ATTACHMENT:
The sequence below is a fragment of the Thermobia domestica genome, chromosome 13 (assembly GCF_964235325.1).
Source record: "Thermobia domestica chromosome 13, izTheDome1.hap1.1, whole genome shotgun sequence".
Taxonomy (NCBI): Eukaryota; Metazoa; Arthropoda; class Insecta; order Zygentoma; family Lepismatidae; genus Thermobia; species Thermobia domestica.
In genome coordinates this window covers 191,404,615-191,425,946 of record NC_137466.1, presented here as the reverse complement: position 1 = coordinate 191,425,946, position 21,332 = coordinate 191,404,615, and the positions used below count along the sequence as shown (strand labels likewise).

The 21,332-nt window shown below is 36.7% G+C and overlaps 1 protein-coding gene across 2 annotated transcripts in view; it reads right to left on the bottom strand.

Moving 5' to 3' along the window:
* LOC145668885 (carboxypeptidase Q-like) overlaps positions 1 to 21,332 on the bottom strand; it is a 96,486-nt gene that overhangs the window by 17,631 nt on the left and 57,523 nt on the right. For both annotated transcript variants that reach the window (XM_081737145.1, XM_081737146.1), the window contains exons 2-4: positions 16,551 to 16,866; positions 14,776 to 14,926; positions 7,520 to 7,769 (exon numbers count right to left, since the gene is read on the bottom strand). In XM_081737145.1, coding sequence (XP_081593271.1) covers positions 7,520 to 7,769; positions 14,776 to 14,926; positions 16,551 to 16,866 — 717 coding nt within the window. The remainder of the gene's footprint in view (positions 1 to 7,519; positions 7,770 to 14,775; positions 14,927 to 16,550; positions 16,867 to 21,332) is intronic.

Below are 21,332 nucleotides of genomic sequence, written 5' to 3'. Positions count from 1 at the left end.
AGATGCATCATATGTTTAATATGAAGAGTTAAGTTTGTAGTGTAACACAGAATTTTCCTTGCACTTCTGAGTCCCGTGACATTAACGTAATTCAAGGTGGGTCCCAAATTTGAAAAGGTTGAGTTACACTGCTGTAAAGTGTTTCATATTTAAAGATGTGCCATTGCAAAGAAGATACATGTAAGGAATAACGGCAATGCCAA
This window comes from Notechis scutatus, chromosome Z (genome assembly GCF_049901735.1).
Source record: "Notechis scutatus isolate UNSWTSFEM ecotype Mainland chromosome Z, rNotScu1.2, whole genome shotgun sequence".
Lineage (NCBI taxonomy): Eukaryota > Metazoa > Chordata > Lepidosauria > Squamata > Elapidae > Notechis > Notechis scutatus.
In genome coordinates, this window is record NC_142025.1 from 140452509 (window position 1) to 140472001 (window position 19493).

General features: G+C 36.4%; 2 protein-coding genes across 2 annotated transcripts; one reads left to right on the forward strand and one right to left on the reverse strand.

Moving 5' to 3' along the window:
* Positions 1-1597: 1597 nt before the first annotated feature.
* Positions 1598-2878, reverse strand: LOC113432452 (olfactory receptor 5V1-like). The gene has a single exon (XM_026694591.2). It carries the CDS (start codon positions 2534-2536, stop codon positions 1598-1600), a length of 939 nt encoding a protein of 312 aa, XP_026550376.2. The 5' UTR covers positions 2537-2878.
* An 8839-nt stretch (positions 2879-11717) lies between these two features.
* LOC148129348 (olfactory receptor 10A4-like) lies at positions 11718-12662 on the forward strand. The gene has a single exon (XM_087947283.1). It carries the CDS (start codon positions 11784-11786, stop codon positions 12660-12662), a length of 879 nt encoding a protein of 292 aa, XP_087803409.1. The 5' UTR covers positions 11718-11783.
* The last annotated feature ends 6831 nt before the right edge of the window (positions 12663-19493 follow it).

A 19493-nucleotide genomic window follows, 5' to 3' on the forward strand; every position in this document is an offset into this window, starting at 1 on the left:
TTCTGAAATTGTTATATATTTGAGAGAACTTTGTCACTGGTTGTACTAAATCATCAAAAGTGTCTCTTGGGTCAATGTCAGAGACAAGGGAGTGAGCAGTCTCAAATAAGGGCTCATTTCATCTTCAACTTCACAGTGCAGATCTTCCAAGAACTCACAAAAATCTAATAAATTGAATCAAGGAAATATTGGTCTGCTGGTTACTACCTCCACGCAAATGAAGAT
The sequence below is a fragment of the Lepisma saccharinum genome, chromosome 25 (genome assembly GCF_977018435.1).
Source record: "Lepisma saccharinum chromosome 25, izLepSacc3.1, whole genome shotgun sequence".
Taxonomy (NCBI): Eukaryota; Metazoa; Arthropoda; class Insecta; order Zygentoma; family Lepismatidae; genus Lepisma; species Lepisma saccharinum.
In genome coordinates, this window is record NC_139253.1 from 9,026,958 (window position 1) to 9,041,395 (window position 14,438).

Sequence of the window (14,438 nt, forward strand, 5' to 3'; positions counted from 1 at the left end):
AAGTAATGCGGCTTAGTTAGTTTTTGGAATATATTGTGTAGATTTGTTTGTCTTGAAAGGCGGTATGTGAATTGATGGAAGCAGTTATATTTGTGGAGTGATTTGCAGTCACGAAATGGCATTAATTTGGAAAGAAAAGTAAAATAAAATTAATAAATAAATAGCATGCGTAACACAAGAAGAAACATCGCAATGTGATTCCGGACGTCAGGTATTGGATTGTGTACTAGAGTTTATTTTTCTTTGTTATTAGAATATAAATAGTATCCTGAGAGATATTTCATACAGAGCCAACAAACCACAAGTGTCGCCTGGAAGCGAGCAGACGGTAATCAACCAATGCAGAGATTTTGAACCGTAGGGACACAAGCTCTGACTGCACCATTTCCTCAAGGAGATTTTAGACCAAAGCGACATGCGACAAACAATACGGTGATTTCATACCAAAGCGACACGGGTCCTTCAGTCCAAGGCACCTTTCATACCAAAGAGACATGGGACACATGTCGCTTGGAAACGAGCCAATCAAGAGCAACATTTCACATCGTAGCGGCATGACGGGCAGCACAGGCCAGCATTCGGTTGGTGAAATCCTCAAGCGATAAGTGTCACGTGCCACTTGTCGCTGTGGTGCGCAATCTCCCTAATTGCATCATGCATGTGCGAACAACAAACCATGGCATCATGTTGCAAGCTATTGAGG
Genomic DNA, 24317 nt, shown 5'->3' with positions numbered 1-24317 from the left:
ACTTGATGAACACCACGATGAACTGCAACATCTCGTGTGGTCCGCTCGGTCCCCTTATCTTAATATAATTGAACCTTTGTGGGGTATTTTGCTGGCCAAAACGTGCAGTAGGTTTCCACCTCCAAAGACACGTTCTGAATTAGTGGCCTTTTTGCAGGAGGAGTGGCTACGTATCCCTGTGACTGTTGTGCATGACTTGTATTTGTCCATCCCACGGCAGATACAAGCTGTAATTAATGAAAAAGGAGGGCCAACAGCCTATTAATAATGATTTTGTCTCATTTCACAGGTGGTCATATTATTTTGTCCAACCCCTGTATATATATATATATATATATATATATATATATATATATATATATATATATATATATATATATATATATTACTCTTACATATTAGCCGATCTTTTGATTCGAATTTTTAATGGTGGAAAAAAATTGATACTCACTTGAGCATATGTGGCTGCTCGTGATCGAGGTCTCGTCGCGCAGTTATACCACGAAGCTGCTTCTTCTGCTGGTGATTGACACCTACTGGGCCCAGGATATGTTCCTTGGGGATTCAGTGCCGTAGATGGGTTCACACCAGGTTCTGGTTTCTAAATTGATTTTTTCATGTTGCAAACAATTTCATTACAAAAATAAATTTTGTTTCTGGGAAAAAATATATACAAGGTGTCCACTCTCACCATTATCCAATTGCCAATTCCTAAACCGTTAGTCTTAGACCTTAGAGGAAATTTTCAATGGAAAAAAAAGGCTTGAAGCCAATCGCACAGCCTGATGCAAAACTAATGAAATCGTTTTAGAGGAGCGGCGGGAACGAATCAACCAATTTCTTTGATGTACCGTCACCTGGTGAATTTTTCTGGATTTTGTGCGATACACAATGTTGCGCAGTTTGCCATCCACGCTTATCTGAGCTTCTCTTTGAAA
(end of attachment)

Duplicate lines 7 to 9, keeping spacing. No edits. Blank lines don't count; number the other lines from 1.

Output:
* LOC145668885 (carboxypeptidase Q-like) overlaps positions 1 to 21,332 on the bottom strand; it is a 96,486-nt gene that overhangs the window by 17,631 nt on the left and 57,523 nt on the right. For both annotated transcript variants that reach the window (XM_081737145.1, XM_081737146.1), the window contains exons 2-4: positions 16,551 to 16,866; positions 14,776 to 14,926; positions 7,520 to 7,769 (exon numbers count right to left, since the gene is read on the bottom strand). In XM_081737145.1, coding sequence (XP_081593271.1) covers positions 7,520 to 7,769; positions 14,776 to 14,926; positions 16,551 to 16,866 — 717 coding nt within the window. The remainder of the gene's footprint in view (positions 1 to 7,519; positions 7,770 to 14,775; positions 14,927 to 16,550; positions 16,867 to 21,332) is intronic.

Below are 21,332 nucleotides of genomic sequence, written 5' to 3'. Positions count from 1 at the left end.
AGATGCATCATATGTTTAATATGAAGAGTTAAGTTTGTAGTGTAACACAGAATTTTCCTTGCACTTCTGAGTCCCGTGACATTAACGTAATTCAAGGTGGGTCCCAAATTTGAAAAGGTTGAGTTACACTGCTGTAAAGTGTTTCATATTTAAAGATGTGCCATTGCAAAGAAGATACATGTAAGGAATAACGGCAATGCCAA